As improbable as it seems now, the summer of 2008 was a moment of optimism for Syria’s tourist industry. Tensions with the west had eased, travel agencies were returning, and positive articles appeared in the international press. Tourist numbers were rising too, particularly in Aleppo, one of the oldest continually inhabited cities on Earth.
Dating back to around 6,000 BC, the city has long been a meeting point between the Mediterranean and Mesopotamia, with enduring Ottoman, Armenian, Greek, French and Jewish influences. On a walk through the meandering streets, lemon trees scenting the air, I passed mosques, churches, even a synagogue. Mentioned in Macbeth and Othello, the city’s grand old buildings had been restored, townhouses had been turned into hotels, and rooftop restaurants offered views of the thirteenth-century citadel.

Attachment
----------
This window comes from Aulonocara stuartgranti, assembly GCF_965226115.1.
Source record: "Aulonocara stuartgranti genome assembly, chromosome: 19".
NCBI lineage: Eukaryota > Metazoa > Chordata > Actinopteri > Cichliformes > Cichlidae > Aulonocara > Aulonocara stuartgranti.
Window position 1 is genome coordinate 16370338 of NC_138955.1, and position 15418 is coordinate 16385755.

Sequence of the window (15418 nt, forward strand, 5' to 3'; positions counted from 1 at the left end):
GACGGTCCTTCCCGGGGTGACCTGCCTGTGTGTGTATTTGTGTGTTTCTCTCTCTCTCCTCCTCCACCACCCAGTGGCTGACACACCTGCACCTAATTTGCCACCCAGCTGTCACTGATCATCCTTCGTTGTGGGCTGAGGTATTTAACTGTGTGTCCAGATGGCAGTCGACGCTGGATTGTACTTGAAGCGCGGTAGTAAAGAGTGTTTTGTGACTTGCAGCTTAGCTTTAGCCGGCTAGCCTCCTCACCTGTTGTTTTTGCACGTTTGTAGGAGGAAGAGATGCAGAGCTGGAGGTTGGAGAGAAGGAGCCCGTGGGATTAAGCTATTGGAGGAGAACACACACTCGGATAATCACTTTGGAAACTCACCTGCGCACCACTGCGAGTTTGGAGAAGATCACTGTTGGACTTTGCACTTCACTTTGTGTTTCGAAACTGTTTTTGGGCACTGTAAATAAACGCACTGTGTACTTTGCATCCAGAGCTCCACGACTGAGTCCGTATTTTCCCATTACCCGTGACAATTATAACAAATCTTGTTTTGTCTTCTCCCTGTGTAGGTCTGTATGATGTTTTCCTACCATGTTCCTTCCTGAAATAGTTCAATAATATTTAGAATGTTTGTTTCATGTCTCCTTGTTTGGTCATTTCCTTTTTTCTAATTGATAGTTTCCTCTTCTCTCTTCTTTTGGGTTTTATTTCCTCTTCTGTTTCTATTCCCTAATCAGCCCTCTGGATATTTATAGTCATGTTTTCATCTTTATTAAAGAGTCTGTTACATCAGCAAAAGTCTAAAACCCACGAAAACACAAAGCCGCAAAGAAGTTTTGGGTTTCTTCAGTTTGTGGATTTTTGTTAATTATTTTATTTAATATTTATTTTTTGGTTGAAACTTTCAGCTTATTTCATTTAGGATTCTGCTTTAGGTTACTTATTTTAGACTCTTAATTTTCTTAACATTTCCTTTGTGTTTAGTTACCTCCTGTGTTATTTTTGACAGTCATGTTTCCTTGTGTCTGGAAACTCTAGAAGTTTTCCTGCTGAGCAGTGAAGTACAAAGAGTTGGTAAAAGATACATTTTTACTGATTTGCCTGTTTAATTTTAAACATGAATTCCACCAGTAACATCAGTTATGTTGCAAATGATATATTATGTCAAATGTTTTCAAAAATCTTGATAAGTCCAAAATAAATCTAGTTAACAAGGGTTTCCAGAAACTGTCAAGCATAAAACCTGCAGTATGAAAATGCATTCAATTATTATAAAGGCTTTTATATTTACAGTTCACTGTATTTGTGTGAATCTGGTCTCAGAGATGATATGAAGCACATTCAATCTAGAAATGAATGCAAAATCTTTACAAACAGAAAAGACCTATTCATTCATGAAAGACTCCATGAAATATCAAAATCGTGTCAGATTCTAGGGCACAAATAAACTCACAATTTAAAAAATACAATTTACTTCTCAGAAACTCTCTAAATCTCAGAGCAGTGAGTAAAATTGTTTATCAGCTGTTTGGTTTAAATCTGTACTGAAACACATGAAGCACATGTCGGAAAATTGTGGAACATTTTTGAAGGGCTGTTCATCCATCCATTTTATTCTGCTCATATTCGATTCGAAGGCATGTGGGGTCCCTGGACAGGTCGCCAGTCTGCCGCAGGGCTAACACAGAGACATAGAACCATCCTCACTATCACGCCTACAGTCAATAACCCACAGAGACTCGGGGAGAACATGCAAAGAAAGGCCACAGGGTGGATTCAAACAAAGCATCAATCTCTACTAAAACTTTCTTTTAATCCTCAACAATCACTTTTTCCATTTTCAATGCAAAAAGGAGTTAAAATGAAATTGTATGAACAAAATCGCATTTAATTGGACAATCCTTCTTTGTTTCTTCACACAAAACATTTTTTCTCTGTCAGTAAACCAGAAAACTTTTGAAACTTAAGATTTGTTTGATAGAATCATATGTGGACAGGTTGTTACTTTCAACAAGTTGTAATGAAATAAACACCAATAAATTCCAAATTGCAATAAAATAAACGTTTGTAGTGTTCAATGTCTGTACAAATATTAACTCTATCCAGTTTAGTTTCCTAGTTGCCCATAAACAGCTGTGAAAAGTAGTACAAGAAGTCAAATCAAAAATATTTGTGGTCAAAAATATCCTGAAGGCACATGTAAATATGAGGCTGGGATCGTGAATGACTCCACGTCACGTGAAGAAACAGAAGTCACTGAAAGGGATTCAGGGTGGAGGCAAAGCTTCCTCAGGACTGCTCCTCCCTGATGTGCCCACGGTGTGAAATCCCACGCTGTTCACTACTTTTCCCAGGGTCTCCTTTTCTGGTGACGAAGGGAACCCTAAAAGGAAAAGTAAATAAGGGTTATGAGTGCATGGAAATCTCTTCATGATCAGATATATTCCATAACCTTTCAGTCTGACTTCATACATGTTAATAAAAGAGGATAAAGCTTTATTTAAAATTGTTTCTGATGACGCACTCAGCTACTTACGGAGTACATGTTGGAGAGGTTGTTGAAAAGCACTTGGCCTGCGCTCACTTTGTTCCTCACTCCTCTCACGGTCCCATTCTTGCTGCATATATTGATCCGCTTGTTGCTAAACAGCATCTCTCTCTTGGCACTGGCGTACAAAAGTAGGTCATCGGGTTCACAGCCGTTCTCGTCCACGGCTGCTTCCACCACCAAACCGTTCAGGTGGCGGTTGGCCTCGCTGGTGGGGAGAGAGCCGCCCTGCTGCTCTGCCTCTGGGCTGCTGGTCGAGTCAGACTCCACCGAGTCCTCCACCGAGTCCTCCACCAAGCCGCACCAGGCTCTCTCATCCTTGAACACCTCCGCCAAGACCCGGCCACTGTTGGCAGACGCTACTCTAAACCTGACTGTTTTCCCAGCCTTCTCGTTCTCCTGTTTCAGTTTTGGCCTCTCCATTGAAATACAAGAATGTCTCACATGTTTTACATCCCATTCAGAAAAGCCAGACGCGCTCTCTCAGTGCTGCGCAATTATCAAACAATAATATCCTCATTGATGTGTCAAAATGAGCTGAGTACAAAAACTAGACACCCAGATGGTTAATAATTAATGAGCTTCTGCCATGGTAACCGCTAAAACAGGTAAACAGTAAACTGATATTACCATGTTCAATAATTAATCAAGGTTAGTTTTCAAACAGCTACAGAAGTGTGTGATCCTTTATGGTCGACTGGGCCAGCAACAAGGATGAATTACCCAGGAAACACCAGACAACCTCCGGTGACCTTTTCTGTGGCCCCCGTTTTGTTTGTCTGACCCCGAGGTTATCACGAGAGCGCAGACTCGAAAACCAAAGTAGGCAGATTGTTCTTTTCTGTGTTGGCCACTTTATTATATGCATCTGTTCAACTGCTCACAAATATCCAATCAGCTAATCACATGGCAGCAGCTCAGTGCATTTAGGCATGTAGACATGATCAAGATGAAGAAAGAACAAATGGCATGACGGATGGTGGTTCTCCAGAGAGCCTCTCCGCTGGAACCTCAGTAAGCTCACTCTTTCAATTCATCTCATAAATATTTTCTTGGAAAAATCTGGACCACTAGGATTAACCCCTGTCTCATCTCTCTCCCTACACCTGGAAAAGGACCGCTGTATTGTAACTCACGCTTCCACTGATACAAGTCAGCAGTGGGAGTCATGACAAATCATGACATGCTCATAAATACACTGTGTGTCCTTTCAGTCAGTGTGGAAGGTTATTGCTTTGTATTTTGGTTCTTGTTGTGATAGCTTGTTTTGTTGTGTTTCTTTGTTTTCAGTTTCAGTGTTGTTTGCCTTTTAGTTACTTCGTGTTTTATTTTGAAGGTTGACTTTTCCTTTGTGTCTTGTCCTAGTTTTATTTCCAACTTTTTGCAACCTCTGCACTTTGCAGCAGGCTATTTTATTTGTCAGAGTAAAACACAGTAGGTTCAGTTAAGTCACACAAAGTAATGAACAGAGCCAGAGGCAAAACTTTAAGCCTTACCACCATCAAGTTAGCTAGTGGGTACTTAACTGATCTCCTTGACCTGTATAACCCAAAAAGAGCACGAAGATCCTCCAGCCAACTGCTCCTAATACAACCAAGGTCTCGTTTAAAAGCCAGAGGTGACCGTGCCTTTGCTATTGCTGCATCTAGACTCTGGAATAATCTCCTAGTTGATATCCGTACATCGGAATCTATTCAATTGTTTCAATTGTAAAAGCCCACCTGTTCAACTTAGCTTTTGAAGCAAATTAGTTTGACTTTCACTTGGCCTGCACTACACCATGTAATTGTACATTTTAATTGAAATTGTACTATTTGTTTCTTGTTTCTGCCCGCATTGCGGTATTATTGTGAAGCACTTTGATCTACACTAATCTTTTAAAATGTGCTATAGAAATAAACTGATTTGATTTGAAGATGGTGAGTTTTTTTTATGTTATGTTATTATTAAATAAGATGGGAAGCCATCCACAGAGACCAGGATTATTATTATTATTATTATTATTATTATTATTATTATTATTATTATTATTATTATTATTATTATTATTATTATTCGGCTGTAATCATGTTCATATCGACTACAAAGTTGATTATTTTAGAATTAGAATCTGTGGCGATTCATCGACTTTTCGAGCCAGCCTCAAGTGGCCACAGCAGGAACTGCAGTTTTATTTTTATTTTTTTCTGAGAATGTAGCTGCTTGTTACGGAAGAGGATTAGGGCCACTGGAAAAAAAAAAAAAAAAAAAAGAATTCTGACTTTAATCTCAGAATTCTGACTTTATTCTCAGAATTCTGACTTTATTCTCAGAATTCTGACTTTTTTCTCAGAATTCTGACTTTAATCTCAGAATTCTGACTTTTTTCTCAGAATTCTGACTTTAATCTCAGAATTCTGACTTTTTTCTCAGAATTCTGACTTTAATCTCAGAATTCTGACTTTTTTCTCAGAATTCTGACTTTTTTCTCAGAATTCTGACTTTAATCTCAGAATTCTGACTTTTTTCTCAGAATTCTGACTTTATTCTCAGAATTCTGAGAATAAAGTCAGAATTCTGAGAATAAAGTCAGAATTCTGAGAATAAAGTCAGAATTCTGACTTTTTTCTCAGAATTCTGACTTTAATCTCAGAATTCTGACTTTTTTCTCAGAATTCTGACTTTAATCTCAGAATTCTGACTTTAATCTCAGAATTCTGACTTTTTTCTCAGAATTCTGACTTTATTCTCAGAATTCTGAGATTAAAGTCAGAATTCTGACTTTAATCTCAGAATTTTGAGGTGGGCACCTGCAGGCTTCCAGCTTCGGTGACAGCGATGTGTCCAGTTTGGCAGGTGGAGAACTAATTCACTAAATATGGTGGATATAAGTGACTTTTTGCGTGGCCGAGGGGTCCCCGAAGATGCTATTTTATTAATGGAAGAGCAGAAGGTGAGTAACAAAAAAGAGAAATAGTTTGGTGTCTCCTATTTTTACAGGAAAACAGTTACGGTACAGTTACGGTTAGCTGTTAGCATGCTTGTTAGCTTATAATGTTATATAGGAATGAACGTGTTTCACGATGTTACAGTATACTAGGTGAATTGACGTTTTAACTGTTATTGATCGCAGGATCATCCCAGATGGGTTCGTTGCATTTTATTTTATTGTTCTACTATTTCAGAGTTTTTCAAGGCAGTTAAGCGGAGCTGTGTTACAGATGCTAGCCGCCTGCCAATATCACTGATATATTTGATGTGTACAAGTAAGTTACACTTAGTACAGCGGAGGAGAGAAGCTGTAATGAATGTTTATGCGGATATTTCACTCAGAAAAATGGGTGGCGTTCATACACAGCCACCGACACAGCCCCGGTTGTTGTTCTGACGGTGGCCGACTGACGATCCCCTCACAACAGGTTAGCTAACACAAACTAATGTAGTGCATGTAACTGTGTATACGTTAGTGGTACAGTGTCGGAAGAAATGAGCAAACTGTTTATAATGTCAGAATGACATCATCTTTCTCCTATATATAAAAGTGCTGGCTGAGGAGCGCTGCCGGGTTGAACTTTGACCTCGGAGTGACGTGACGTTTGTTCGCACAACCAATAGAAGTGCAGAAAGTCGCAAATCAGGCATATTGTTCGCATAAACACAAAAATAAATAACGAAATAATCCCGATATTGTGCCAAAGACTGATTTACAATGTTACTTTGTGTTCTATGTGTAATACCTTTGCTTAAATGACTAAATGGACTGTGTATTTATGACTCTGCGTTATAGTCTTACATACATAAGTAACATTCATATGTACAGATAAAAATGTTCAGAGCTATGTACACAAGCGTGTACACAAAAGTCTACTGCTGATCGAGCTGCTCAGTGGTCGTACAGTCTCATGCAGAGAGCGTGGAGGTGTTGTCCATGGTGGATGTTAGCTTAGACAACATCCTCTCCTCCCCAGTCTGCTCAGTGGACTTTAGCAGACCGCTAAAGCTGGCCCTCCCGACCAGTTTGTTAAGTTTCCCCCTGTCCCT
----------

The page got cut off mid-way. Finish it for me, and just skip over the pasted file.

Aleppo’s focal point was the world’s largest covered market, the cacophonous, labyrinthine Souq al-Madina. There were precarious towers of dates, overflowing sacks of coffee beans, bloody carcasses of goats, cows and camels, pungent spices, platters of pistachios, fresh white cheese wrapped in cloth, cases of jewellery, textiles, silk and dyes, and greasy olive oil soaps.
Craftsmen rhythmically hammered out copper plates. Whirling circular saws were used to fashion wooden furnishings. Delivery boys trundled across the cobblestones on heavily-laden bikes, motorized carts and weary donkeys. Over tulip-shaped glasses of fragment tea, I swapped stories with a carpet-seller whose family had owned a shop here for centuries.
That Aleppo no longer exists. Travellers often like to delude themselves that the places they visit somehow remain preserved after their departure; Syria, brutally, allows no such illusions.
The summer of 2008 felt like a beginning, but was actually the end.